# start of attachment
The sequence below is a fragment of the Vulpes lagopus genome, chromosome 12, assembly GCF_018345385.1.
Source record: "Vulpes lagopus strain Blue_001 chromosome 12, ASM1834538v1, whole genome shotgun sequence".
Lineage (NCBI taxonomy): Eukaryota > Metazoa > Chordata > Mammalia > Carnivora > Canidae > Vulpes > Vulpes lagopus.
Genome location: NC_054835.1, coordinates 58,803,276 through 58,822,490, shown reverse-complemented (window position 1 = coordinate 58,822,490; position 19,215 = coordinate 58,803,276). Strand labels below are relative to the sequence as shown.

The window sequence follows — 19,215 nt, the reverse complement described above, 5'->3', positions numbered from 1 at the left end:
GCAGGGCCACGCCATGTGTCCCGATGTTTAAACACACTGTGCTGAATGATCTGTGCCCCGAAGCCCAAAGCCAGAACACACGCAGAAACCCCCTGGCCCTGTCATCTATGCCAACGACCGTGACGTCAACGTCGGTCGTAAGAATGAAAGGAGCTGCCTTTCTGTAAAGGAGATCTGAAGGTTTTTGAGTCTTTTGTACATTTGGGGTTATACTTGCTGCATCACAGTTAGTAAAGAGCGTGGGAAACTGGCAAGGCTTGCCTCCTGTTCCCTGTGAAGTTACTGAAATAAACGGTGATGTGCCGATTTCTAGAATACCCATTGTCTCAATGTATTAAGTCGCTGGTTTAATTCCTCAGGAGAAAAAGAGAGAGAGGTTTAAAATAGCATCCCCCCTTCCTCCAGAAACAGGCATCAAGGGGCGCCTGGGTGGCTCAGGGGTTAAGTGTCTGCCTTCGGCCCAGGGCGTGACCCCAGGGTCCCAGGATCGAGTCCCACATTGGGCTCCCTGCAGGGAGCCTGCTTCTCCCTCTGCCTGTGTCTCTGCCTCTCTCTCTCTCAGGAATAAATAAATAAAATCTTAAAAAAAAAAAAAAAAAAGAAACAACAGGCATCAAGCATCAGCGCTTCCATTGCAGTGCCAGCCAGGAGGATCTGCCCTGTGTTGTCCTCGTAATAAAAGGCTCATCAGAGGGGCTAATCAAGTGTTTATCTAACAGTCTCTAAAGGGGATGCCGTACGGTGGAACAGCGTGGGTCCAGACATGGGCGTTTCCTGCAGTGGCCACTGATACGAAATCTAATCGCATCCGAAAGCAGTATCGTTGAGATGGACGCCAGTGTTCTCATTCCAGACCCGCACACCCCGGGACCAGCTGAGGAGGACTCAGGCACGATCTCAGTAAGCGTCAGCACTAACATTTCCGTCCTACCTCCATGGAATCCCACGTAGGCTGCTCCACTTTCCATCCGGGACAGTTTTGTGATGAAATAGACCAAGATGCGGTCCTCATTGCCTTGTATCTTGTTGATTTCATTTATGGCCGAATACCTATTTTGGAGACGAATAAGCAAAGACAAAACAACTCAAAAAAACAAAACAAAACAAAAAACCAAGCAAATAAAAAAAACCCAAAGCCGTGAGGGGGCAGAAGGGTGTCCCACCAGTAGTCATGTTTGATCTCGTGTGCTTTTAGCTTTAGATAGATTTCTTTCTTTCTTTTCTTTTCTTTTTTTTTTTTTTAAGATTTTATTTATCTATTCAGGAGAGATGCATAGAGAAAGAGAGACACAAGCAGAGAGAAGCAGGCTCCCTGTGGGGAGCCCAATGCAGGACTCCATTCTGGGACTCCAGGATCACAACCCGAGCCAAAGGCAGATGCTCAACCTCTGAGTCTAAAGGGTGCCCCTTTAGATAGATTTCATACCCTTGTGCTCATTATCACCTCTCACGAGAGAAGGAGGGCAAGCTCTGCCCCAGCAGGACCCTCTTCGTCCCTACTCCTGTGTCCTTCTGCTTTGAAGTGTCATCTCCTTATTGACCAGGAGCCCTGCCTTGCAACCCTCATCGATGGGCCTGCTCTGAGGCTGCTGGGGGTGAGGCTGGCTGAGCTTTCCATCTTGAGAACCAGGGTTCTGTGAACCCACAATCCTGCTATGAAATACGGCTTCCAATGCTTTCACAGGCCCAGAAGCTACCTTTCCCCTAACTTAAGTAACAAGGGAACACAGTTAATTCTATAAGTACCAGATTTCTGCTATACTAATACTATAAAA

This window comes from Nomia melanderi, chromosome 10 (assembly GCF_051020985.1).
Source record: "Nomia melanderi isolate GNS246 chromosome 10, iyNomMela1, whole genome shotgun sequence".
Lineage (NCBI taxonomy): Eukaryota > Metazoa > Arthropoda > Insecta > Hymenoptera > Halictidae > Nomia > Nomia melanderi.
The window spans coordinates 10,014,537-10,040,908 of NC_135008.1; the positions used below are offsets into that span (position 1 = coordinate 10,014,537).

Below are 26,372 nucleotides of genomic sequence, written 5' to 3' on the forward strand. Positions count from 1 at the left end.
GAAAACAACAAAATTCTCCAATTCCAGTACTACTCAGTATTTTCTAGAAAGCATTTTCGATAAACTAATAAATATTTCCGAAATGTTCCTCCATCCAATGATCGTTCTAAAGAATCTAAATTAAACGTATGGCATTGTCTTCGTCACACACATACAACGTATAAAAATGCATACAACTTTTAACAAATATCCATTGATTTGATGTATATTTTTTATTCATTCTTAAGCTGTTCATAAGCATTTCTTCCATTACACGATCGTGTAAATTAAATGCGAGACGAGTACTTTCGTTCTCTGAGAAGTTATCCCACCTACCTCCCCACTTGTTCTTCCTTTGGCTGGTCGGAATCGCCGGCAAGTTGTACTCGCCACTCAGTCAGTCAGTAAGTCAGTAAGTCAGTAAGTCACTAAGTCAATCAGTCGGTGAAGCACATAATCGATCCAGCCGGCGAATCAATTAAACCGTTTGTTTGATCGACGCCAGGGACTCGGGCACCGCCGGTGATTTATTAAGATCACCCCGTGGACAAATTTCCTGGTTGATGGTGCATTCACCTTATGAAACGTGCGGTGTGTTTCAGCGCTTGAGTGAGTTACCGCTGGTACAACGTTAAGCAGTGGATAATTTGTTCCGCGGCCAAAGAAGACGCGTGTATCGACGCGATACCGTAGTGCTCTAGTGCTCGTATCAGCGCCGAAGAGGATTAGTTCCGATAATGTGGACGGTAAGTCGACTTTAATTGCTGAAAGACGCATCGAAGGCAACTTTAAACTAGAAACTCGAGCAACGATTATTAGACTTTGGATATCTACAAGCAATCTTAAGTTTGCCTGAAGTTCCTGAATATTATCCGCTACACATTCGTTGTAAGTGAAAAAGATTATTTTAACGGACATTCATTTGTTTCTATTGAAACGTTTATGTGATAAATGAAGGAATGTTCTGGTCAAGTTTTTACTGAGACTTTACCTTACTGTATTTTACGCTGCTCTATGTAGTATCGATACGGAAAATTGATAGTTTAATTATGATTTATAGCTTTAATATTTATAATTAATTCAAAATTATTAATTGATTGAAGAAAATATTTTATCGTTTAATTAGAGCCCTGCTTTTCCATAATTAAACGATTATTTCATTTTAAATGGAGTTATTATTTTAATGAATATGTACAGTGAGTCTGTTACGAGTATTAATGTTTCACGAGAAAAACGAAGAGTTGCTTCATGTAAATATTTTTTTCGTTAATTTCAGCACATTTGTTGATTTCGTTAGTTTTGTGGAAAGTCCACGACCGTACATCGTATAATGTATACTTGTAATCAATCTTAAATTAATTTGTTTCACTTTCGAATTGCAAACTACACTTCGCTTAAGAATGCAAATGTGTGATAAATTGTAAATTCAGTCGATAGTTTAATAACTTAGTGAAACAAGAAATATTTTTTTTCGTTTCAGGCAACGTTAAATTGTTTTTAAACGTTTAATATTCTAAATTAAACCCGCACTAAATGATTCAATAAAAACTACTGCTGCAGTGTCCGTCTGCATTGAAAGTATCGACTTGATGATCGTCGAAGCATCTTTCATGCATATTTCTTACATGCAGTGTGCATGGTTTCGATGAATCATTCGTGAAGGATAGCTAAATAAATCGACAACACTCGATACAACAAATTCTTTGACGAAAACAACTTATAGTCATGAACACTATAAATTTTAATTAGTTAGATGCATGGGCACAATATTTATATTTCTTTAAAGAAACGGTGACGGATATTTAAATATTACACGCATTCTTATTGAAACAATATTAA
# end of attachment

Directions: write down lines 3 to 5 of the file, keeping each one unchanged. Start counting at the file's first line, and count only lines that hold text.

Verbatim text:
Lineage (NCBI taxonomy): Eukaryota > Metazoa > Chordata > Mammalia > Carnivora > Canidae > Vulpes > Vulpes lagopus.
Genome location: NC_054835.1, coordinates 58,803,276 through 58,822,490, shown reverse-complemented (window position 1 = coordinate 58,822,490; position 19,215 = coordinate 58,803,276). Strand labels below are relative to the sequence as shown.

The window sequence follows — 19,215 nt, the reverse complement described above, 5'->3', positions numbered from 1 at the left end: